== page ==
Biden To Take Vice Presidency Back To Its Irrelevant Roots

John Adams, the first Vice President in the history of the United States said of this particular office:

"My country has in its wisdom contrived for me the most insignificant office that ever the invention of man contrived or his imagination conceived; and as I can do neither good nor evil, I must be borne away by others and meet the common fate."

And so it went for some 200 years until a man named Dick Cheney changed all that by taking an active role in the presidency of George W. Bush. Some called him the real president thinking that Bush wasn't smart enough for the job, while others went so far as to call him a blood-thirsty, power-mad criminal. But despite the fears of the extra-chromosome crowd, Cheney will be leaving office come January 20th. On that day, Joe Biden intends to return the office to the status that the Founding Fathers intended:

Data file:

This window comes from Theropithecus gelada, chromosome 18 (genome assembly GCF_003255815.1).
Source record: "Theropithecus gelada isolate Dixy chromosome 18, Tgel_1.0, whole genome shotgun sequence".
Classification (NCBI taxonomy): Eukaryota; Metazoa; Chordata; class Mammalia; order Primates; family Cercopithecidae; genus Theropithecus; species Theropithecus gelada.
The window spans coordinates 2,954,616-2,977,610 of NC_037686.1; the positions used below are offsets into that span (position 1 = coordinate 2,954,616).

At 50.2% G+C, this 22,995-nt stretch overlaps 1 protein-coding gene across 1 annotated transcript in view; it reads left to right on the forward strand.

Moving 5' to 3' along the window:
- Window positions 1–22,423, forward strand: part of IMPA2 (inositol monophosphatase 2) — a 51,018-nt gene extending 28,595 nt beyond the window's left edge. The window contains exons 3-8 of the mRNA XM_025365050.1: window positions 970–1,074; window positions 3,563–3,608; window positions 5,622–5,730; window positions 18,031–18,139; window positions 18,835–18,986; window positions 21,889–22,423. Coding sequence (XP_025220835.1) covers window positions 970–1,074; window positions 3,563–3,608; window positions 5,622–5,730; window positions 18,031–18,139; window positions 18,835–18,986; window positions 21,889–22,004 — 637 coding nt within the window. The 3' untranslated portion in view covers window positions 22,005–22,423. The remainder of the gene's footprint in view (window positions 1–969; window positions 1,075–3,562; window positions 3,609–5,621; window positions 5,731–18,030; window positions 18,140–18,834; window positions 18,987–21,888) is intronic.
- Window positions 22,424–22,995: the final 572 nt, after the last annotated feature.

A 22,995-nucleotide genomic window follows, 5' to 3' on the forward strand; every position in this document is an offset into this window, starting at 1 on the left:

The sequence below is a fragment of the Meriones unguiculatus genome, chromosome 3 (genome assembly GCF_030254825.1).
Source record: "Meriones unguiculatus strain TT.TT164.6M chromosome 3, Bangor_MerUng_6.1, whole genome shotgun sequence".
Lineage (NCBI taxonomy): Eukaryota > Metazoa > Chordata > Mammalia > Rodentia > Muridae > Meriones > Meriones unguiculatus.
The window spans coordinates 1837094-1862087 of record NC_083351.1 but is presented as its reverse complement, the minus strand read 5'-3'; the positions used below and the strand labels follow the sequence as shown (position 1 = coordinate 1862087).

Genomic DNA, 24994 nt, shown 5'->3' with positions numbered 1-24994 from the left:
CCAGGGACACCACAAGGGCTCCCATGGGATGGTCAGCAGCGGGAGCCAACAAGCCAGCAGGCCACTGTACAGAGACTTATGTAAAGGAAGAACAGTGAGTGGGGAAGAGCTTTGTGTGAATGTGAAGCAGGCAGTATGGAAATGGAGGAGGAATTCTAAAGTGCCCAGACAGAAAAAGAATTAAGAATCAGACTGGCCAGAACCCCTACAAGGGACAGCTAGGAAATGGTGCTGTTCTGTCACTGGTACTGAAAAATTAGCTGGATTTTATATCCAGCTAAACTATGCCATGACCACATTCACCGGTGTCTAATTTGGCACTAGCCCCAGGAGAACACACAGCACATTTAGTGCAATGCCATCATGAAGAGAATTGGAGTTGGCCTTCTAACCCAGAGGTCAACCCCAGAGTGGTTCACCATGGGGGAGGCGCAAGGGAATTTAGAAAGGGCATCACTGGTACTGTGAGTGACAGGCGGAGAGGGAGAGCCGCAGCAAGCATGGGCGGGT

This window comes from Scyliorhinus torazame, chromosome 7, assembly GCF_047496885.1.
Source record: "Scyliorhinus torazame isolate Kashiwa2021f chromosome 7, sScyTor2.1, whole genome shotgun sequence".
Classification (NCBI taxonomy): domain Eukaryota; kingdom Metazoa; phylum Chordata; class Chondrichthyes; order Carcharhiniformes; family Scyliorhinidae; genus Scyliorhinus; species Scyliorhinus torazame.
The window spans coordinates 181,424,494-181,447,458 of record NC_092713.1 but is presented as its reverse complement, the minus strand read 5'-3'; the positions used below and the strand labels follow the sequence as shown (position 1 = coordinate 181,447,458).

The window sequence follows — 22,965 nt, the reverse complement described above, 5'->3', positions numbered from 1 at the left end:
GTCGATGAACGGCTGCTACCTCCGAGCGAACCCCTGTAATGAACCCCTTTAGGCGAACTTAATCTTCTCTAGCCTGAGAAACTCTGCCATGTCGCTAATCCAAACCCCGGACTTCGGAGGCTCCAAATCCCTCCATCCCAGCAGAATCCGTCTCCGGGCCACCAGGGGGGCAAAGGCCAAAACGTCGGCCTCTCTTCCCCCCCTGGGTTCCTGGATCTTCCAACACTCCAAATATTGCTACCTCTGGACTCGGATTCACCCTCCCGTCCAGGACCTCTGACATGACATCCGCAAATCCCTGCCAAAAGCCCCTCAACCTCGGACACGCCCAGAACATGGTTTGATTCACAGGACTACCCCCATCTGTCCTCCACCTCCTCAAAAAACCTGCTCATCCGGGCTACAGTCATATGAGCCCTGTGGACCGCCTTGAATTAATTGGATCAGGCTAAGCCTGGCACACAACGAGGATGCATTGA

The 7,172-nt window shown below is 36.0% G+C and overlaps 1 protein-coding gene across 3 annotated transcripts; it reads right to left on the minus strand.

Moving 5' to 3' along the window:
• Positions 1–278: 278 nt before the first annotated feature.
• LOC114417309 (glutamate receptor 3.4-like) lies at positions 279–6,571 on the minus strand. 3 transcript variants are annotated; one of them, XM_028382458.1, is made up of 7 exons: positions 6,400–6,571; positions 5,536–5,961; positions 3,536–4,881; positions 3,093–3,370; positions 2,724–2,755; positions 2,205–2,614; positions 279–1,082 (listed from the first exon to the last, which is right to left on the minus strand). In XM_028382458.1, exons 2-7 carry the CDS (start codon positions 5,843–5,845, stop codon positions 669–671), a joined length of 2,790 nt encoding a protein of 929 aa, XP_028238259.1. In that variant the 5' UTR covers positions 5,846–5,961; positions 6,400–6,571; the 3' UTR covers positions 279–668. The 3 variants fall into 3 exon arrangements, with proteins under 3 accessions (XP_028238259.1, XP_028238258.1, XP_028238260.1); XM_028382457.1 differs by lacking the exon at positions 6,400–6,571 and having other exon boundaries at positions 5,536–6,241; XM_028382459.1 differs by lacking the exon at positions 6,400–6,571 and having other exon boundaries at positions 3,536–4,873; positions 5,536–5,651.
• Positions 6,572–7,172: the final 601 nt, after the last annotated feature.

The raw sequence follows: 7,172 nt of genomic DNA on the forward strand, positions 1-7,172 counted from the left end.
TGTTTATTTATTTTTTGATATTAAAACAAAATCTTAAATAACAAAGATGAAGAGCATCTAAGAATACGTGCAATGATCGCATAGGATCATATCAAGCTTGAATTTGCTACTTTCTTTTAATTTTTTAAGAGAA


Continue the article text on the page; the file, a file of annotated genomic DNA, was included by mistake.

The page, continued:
Joe Biden is laying plans to significantly shrink the role of the vice presidency in Barack Obama's White House, according to an official familiar with his thinking.

It's not just that Biden won sit in on Senate Democrats' weekly caucus meetings - a privilege Republicans afforded outgoing Vice President Dick Cheney. He won't have an office outside the House floor, as House Speaker Dennis Hastert gave Cheney early on.

Biden will not begin every day with his own intelligence briefing before sitting in on the president's. He will not always be the last person Obama speaks to before making a decision.

He also will not, as a transition official calls it, operate a "shadow government" within an Obama administration.
. . .

As part of that understanding, Biden is unlikely to have a specific docket of issues.

Jennifer Rubin's take is classic. (Hat tip: Ed Driscoll)